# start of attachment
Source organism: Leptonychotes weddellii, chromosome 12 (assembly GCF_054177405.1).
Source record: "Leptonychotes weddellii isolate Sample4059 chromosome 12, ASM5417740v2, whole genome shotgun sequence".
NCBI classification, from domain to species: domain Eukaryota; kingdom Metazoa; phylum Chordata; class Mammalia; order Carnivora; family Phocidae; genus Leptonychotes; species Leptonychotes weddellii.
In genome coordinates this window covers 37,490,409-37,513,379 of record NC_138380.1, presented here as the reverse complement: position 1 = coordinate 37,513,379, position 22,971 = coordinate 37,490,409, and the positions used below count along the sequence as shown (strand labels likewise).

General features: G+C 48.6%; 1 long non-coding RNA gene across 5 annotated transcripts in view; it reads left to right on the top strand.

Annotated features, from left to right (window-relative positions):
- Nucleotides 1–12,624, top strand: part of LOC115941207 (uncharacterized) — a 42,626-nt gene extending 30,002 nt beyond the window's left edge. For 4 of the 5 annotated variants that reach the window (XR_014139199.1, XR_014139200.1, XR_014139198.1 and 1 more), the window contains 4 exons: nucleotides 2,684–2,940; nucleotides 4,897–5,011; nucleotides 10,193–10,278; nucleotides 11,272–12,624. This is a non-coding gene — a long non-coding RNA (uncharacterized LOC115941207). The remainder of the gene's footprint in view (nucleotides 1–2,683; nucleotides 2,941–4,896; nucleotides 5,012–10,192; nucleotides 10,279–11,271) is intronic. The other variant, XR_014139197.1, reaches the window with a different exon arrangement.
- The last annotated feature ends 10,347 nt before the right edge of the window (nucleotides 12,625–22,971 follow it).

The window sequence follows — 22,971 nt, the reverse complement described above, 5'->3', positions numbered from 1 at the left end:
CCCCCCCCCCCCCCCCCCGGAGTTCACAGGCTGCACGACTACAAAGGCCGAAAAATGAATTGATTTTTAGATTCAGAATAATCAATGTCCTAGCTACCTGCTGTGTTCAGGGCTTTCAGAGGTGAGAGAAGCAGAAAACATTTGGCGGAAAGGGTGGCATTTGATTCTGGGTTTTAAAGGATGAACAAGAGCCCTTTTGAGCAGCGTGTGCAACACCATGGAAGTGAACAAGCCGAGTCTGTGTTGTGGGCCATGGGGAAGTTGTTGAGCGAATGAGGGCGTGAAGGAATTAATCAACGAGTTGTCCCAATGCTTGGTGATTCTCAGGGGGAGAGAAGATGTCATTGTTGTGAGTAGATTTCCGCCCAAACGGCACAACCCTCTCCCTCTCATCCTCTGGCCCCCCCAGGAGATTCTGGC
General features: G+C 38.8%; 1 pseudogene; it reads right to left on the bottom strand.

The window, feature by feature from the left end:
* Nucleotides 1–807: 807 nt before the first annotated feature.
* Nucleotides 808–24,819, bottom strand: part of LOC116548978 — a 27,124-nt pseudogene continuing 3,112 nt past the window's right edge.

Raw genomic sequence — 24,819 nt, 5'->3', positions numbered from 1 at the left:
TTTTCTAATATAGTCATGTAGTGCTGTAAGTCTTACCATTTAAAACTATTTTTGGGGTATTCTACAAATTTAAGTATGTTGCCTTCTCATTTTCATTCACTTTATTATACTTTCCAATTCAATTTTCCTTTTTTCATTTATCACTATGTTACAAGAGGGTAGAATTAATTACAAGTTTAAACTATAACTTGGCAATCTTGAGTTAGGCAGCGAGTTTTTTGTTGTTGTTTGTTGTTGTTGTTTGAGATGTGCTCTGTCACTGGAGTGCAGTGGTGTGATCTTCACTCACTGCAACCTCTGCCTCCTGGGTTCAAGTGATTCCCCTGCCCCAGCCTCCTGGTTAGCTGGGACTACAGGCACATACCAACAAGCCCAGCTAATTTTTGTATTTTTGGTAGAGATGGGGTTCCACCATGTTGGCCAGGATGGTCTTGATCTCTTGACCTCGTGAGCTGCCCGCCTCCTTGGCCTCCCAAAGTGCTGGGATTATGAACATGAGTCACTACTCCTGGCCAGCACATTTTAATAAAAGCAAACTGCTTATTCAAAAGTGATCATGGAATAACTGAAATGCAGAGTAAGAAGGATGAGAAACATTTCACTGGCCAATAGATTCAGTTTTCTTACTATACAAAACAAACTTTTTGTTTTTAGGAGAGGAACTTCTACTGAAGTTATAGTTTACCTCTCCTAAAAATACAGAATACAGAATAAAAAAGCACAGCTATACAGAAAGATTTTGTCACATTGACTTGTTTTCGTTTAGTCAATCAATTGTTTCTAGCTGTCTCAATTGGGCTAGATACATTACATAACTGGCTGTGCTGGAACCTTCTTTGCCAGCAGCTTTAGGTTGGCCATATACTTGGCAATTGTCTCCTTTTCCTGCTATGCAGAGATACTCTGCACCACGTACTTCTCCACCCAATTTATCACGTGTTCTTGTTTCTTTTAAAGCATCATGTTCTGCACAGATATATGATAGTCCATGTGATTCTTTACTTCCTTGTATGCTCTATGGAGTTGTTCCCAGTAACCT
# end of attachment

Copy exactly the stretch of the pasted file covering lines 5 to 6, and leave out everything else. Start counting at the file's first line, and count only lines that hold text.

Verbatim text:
General features: G+C 48.6%; 1 long non-coding RNA gene across 5 annotated transcripts in view; it reads left to right on the top strand.

Annotated features, from left to right (window-relative positions):